Thank you Ragavendran for explaining all the legal layers so well !…. If it wasn't for this website and posters like you I'd have only a "general" understanding of the cases and the history we're living through now…. Instead, we can be armed with greater depth of understanding of all the legal subtleties of this historic period…. Cheers !

  • 41. Ragavendran  |  August 28, 2014 at 10:36 am

    You're welcome, Mario! Though – I am not a lawyer, so everything I post is subject to a higher judicial scrutiny by the lawyers on this forum – and I have made mistakes before ๐Ÿ™‚

  • 42. hopalongcassidy  |  August 28, 2014 at 11:21 am

    Sec. 29 is fascinating, I don't think I ever saw it before. Now I find myself out in left field (as usual) wondering, what if a state were to pass a Constitutional Amendment that stated "This Amendment Shall forever be inviolate and hereby prohibits any further Amendments to this Constitution."

    And sometimes I also wonder where the first Precedent came from. Sigh.

  • 43. StraightDave  |  August 28, 2014 at 12:01 pm

    Most constitutions provide an explicit mechanism for amending them, anticipating that it would someday become necessary and wise. Therefore a prohibition on amendments would have to seriously be taken at face value.

    The only alternative would then be to tear it all up and start over from scratch, citing the Declaration of Independence "Right of the People to alter or to abolish it", with or without any documented procedures.

  • 44. hopalongcassidy  |  August 28, 2014 at 3:38 pm

    It's a bit of a Catch-22, isn't it? I wonder how a State in the U.S. would attempt to justify it using the DOE….who would be the contemporary King George III? (You don't need to answer this, I just like to think about crazy stuff now and then. ๐Ÿ™‚ It's a shame in a way it doesn't have the force of law that our Constitution does, elseways "pursuit of happiness" would trump a lot of animus, nu?

  • 45. StraightDave  |  August 28, 2014 at 5:28 pm

    Oh, I would think the unenumerated Fundamental Rights so frequently referenced would easily hold within them all of the enumerated "Inalienable Rights" in the DOI. I think there's plenty of force of law there if the courts just continue to grow the balls to apply it. All credit to the recent majority who have seen fit to do so.

  • 46. Fledge01  |  August 29, 2014 at 5:30 am

    You can't prevent amendments. Any new attempt to amend a constitution would trump the previous amendment preventing the change. Think of it like this. You write a constitution for yourself and only yourself saying you must eat an apple a day, and you write that you can't change your constitution. Then later you do re-write your constitution to say that any previous thing you wrote that says you can't change your constitution are null and void and you don't have to eat an apple a day. If you are autonomous then its clear your new words should prevail. In the United States we are all autonomous because we say so. We are a collection of states made of and by the people. Its the people who are collectively autonomous, not an institution that is autonomous. So therefore, we can do whatever we all agree we want to do, no matter what we said earlier.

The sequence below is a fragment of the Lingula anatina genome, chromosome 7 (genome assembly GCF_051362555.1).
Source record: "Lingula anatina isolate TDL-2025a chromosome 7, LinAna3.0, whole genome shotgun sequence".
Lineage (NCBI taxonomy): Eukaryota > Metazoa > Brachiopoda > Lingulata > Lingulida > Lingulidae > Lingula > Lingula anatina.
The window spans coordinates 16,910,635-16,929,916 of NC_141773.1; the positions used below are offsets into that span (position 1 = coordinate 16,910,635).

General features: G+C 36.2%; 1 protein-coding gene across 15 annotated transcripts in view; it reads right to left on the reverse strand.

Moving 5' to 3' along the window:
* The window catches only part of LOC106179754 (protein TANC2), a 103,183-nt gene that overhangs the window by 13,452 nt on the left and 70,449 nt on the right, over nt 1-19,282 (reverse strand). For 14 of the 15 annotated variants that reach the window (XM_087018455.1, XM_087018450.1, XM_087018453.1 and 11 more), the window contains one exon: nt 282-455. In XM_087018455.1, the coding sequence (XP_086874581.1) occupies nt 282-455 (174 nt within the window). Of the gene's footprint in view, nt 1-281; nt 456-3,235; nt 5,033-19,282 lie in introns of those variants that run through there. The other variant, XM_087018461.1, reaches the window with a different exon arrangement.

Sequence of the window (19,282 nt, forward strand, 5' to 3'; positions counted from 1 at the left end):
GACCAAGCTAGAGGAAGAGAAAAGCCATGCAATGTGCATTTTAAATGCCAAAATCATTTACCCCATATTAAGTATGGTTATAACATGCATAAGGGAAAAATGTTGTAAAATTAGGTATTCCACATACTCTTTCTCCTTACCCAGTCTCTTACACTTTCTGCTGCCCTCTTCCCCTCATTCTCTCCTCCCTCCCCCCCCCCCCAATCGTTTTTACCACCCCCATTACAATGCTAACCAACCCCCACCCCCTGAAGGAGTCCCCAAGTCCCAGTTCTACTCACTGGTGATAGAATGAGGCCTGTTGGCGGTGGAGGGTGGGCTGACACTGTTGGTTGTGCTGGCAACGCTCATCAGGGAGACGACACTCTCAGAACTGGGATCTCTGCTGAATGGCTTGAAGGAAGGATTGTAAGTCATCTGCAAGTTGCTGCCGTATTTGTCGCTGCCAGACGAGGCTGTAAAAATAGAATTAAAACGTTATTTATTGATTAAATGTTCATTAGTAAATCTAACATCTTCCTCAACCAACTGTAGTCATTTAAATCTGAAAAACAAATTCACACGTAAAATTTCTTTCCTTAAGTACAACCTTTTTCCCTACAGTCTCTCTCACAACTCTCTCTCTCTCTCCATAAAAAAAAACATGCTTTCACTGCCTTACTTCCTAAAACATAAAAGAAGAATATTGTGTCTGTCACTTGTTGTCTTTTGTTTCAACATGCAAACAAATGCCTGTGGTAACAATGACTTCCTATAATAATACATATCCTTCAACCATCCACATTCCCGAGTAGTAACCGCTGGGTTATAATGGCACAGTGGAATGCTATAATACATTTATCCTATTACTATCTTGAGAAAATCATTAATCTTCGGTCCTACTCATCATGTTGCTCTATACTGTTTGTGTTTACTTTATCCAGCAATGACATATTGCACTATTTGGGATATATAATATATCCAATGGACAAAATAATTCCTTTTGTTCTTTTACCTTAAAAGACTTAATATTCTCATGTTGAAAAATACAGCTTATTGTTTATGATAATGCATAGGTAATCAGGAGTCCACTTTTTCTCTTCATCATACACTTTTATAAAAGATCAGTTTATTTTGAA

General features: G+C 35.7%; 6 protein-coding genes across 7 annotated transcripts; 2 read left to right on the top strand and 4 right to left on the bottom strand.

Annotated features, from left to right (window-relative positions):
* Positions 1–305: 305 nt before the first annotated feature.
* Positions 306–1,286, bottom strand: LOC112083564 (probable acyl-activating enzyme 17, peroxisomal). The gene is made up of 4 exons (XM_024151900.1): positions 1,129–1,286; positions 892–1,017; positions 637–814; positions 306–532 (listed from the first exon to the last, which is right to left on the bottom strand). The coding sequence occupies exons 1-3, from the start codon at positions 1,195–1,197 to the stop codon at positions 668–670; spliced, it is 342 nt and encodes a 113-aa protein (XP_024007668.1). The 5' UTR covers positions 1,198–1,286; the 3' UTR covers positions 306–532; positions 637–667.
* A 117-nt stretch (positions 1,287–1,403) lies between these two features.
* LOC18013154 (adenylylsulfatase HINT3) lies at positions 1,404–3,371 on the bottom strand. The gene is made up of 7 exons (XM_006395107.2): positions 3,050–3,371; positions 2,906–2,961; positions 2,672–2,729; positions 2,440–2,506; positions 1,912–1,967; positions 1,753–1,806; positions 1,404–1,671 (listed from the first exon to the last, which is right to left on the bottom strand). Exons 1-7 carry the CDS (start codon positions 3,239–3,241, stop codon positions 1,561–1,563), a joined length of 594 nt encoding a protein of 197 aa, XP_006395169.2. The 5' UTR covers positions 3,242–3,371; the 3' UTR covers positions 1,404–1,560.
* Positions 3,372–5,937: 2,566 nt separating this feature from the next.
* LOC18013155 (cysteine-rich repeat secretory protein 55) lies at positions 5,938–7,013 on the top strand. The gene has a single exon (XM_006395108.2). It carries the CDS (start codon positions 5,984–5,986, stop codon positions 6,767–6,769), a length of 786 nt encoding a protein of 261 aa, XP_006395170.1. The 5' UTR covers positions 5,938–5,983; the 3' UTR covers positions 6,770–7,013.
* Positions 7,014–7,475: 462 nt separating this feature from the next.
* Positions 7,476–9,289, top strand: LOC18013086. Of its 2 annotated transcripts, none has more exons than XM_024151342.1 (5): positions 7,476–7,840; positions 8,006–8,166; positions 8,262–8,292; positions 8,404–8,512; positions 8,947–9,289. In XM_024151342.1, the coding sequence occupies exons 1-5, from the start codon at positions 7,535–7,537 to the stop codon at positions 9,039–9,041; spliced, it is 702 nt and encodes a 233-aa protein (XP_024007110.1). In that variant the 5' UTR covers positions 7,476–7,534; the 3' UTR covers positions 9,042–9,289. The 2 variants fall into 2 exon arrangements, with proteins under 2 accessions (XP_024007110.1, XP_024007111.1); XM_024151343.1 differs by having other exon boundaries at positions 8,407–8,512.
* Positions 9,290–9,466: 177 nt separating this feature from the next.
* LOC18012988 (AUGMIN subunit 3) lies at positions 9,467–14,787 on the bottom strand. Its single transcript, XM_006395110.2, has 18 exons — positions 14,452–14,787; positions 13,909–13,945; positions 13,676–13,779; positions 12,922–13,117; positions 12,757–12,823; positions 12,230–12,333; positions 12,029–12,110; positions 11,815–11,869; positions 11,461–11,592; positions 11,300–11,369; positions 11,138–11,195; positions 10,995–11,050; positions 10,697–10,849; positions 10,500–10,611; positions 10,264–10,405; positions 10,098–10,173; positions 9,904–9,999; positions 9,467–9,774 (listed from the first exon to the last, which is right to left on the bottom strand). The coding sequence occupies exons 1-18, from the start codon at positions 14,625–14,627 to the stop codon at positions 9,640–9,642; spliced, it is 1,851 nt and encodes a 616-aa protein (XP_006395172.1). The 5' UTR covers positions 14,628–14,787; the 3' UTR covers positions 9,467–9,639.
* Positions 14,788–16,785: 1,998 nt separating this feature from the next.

• 47. TomPHL  |  August 29, 2014 at 7:49 am

    When the AK supreme court takes up the case we will see how they interpret Article 2 section 29. If they decide that it is valid & find for ME based on the AK constitution, the ME ban will be void and the ruling will not be appealable to the SCOTUS. I suppose some party might challenge Article 2, section 29 under the US constitution; upon what grounds I have no Idea,

  • 48. Zack12  |  August 27, 2014 at 9:06 pm

    The Florida Court is more conservative then I would like but here's hoping they will still do the right thing.

  • 49. LK2013  |  August 27, 2014 at 7:04 pm

    Good news, love to hear that someone (again) has told NOM to buzz off, and thanks for the link.

  • 50. Sagesse  |  August 27, 2014 at 9:08 pm

    Gotta love middle America. Profiles of opposing counsel in the Indiana portion of yesterday's hearing in the 7th Circuit.

    Same-sex marriage case: A look at the dueling attorneys [Indy Star]

  • 51. JayJonson  |  August 28, 2014 at 7:53 am

    Interesting analysis of the Seventh Circuit arguments by Ari Ezra Waldman at Towleroad:

    He points to Judge Hamilton's comment "It seems to me that we’re in the realm of heightened scrutiny based on sex discrimination" as potentially significant: "Though it may have been a throwaway line to him, and it barely got any traction in the grand scheme of a Posner-dominated oral argument, it is a remarkable line. The sex discrimination argument — which holds that banning gays from marrying discriminates on the basis of sex because a man can marry a woman, but because he's a man, he cannot marry a man — has not received the kind of traction many marriage equality had advocates had hoped when they first made those arguments 20-plus years ago. What's more, the notion of heightened scrutiny as accepted as a fact in antigay discrimination cases is a monumental step forward from where we were when the Supreme Court decided Windsor."